The onset of cooler weather has seen leaves turn to various shades of oranges, yellows, and reds which set the Fall forest ablaze with color. All too quickly though those colors faded marking the onset of wintery conditions and a period of dormancy for trees. The best time for planting a tree is during this dormancy period. I have seen a lot of trees being planted at homes and larger municipal projects. Unfortunately, many of these trees have been carelessly planted in a rush which may lead to future problems.
This post will focus on how to properly plant a tree. Even though you may not be planting a tree yourself this information is important to know. Whether it’s a landscaper you hire personally, some new plantings on a city street, or fresh landscaping at your office you’ll be able to ensure that the job was done right. This saves both time and money in having to re-do a job or purchase additional material. In the absence of actually seeing the tree go into the ground I’ll provide some indicators that may point to an improperly planted tree.
1) Dig a hole slightly less than the depth of the root ball and two or three times as wide as the root ball.
2) When moving the tree into position, handle it by the root ball, not the trunk
3) Once the tree is in position cut away any binging twine, cut away the wire basket, cut the burlap at least 1/3 of the way down the root ball, and cut any roots that may have wound around the trunk. Doing this will allow the roots to grow outward unrestricted.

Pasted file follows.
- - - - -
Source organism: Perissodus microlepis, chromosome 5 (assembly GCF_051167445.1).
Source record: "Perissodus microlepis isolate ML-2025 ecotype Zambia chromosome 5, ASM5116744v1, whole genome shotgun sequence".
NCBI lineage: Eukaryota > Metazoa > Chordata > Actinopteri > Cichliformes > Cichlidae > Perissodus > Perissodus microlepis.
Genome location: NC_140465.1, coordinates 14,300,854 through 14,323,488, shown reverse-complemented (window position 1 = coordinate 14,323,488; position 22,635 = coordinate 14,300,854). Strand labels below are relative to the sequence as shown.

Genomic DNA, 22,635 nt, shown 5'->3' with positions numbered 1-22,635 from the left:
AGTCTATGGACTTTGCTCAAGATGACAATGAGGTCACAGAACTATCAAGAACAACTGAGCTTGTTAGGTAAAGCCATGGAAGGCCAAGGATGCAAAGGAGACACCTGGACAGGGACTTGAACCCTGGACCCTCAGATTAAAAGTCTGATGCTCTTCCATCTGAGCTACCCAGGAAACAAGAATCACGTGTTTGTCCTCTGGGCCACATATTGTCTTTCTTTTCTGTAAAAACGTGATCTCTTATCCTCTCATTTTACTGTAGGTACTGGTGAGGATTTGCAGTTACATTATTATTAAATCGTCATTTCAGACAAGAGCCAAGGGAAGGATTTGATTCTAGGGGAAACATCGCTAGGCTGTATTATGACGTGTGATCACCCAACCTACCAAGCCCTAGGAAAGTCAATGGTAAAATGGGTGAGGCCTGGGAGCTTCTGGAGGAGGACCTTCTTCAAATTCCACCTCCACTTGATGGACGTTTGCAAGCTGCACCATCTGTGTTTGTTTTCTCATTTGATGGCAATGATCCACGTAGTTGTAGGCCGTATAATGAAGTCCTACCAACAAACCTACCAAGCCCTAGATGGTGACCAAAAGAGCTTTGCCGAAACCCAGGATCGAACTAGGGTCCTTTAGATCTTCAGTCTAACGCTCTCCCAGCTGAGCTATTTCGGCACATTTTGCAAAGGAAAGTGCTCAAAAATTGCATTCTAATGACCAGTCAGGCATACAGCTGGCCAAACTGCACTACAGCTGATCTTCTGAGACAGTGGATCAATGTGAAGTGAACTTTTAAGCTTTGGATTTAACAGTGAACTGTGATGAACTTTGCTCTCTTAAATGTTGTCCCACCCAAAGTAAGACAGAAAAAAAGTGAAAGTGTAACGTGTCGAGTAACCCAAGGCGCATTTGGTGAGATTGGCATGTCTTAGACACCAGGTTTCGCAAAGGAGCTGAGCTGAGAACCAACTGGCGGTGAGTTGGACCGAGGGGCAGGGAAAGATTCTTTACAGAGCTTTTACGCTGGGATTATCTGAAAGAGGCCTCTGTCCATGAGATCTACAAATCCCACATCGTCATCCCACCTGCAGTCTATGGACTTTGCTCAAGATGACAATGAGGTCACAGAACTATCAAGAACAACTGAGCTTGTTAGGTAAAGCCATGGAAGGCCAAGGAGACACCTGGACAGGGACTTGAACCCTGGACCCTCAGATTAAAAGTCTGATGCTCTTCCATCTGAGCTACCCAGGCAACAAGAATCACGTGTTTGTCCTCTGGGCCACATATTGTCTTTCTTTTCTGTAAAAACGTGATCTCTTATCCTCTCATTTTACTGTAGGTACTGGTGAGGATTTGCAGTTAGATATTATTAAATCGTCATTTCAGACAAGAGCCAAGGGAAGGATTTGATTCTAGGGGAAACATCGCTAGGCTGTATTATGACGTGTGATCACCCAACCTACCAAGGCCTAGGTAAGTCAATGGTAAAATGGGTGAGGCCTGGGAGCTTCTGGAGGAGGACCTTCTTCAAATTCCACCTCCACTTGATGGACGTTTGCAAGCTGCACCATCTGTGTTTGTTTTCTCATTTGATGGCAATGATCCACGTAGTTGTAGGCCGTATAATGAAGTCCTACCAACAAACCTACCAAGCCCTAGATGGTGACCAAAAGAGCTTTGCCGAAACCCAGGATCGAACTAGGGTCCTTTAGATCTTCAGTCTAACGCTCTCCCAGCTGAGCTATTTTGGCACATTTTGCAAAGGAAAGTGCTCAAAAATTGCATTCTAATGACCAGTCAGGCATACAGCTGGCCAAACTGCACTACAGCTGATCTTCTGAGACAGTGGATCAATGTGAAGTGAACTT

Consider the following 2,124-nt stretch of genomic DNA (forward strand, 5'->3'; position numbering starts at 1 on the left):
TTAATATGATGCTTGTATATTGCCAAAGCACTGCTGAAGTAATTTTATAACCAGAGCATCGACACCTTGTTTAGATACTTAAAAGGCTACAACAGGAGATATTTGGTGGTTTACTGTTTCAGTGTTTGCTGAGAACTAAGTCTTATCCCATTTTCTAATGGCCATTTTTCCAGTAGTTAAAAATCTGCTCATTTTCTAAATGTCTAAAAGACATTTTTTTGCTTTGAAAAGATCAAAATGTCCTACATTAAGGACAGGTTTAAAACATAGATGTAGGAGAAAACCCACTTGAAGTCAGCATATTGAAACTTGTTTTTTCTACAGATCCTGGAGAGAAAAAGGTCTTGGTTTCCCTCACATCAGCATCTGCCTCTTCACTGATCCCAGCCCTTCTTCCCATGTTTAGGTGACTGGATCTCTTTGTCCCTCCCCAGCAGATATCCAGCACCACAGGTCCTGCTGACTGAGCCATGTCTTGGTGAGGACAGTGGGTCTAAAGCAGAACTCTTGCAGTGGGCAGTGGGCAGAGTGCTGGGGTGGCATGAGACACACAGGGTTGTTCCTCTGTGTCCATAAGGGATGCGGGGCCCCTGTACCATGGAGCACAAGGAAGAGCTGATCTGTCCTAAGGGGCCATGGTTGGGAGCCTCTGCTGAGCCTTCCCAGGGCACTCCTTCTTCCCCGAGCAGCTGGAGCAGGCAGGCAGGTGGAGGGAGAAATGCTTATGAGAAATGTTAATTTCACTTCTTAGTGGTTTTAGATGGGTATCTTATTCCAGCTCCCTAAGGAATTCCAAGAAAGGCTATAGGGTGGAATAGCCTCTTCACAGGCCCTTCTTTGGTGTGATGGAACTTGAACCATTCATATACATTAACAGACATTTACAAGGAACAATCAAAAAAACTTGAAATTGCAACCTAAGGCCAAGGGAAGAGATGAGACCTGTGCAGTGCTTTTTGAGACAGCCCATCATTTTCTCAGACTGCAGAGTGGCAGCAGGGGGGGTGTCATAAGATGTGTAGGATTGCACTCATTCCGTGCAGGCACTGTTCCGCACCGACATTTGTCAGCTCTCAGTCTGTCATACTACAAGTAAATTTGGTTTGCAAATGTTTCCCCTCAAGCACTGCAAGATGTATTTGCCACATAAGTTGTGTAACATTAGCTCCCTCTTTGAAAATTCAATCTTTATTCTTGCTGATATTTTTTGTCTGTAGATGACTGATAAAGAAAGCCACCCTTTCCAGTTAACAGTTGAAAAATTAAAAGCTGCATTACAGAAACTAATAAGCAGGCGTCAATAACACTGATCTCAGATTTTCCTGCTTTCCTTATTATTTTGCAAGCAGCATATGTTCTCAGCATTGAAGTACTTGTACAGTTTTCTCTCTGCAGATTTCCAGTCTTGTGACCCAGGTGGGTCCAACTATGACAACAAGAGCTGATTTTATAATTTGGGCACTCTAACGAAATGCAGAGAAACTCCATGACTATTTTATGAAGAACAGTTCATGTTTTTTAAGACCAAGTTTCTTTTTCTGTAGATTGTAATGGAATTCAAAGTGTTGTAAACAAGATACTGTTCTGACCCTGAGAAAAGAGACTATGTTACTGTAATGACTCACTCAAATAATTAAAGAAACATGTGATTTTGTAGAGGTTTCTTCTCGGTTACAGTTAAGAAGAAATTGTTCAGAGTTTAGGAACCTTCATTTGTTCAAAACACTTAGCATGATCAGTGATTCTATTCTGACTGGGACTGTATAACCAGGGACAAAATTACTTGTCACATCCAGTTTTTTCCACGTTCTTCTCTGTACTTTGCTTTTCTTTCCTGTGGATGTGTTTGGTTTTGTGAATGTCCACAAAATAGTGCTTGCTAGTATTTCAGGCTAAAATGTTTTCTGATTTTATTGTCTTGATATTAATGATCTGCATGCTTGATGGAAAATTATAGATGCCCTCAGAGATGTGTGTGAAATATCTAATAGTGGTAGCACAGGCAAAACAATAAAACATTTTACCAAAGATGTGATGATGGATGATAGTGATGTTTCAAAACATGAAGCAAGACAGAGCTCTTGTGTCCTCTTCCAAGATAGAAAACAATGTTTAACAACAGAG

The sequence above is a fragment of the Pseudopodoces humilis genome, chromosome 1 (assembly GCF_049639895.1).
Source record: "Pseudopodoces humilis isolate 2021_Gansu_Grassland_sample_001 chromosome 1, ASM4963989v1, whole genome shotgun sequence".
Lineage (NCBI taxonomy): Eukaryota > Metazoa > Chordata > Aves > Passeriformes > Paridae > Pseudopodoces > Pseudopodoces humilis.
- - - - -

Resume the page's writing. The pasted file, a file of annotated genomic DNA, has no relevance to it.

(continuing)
4) Make sure the tree is straight and then firmly pack soil around the root ball to ensure there are no air pockets.
5) Give the tree a good watering and layer on 2-4 inches of mulch staying at least 4 inches away from the trunk.
6) Tree should be watered enough to keep the ground moist but not soggy. Watering should occur slowly over time, not rapidly all at once.
7) Remove any tags or labels and prune broken or dead branches.
Some of the telltale signs that a tree may have been planted incorrectly are: binding twine still wrapped around the trunk, burlap still wrapped around the top of the root ball, excessive mulch piled around the base of the tree. If you observe these items it may be useful to investigate the planted tree a bit further and see if it’s done correctly.